The Wise Democracy Project

The Wise Democracy Project was initiated by Tom Atlee of the Co-Intelligence Institute with impetus and tremendous help from Martin Rausch in Switzerland, between July 2016 and March 2017.

The Wise Democracy Project has been created to inspire the formation of a community of practice around approaches and innovations that can further the development of a democratic system capable of generating wise public policy and collective activities. “Wise” in this context means taking into account what needs to be taken into account for long-term broad benefit. D&D – and conversation and generative interaction generally – are central to this worldview and are contextualized for their gifts among many other dimensions of a wise democracy.

The project includes both broad theory and, in particular, an initial “pattern language” of 70 design guidelines, each of which can be applied through many different modes and approaches, using different tools and resources. The pattern language site (and its accompanying set of freely downloadable modular cards) provides a space for the gathering of additional examples and resources in each design category – and the analysis of any given case of democratic practice or vision, clarifying its specific gifts and improvable shortcomings.

The Wise Democracy Pattern Language was inspired by – and is a large-system companion to – the pattern language for group process, which is familiar to many NCDD members. In fact, there is a parallel project underway linking the two pattern languages into a more coherent whole.

The relevance of the Wise Democracy Project to NCDD is that it adds a larger dimension to the work of D&D professionals, a vision of a civilization capable of generating actual collective wisdom. D&D practitioners can, if they choose, view their work as part of that larger civilizational mission and, using the models, patterns and networks associated with the Wise Democracy Project, focus their efforts in ways that empower that larger undertaking.

About The Co-Intelligence Institute
The nonprofit Co-Intelligence Institute (CII) promotes awareness of co-intelligence and of the many existing tools and ideas that can be used to increase it. The CII embraces all such ideas and methods, and explores and catalyzes their integrated application to democratic renewal, community problems, organizational transformation, national and global crises and the creation of just, vibrant, sustainable cultures. The goal of the CII is the conscious evolution of culture in harmony with nature and with the highest human potentials.We research, network, advocate, and help organize leading-edge experiments and conversations in order to weave what is possible into new, wiser forms of civilization.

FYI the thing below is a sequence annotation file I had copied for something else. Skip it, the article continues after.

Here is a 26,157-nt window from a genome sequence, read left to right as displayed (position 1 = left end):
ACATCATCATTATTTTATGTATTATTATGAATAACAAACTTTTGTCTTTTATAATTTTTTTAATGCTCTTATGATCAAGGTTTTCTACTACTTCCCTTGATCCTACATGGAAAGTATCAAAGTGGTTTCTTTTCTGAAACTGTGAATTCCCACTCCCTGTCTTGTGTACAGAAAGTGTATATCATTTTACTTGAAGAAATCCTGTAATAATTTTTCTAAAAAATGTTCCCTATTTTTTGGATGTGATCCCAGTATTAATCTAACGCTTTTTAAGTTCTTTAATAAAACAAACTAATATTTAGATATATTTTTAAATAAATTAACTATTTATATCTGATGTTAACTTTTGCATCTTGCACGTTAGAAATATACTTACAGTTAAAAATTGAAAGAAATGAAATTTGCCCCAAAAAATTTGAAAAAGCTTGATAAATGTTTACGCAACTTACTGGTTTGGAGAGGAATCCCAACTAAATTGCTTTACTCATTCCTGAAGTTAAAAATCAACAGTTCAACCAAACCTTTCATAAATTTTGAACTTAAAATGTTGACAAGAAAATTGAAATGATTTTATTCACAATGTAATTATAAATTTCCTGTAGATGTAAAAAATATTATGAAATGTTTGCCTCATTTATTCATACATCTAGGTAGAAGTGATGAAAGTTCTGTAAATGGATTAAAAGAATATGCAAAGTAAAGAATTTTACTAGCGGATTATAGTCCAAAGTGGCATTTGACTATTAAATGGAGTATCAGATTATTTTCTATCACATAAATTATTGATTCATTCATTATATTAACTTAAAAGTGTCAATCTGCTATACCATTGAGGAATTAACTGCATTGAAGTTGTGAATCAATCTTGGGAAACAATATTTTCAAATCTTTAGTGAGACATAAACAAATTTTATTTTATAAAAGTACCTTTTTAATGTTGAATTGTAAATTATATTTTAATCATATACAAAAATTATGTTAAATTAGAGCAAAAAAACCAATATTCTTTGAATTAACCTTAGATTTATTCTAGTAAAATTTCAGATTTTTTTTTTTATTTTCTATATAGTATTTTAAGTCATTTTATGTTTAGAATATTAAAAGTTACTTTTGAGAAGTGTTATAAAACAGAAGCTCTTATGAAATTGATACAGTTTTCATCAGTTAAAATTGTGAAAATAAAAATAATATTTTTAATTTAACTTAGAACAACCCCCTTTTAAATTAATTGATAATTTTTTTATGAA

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This resource was submitted by Tom Atlee, co-founder of The Co-Intelligence Institute via the Add-a-Resource form.

The Problem with Theory of Change

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If you are working in the fields of development or governance it’s highly likely that you’ve come across the term “theory of change” (ToC). At a conference a couple of weeks ago, while answering some questions, I mentioned that I preferred not to use the term. The comment didn’t go unnoticed by some witty observers on Twitter, and I was surprised by the number of people who came to me afterwards asking why I do not “like” theory of change.

I can see why some people are attracted to the term. First, “change” is a powerful word: it even helps win elections. And when it comes to governance issues, the need for change is almost a consensus. Second, the user of the word “theory” gives scientific verve to the conversation. However, the problem is precisely the appropriateness of its use if one thinks of the word in scientific terms. It seems that people are saying “theory” when they actually mean (at best) “hypothesis”.

We don’t have to go very far to find out what scientific theory actually is. Keeping to information that is just a click away, let’s take one of the definitions reproduced in Wikipedia’s entry for “theory”:

A scientific theory is a well-substantiated explanation of some aspect of the natural world, based on a body of facts that have been repeatedly confirmed through observation and experiment. Such fact-supported theories are not “guesses” but reliable accounts of the real world.

 Or “scientific theory”:

A theory is a good theory if it satisfies two requirements: It must accurately describe a large class of observations on the basis of a model that contains only a few arbitrary elements, and it must make definite predictions about the results of future observations.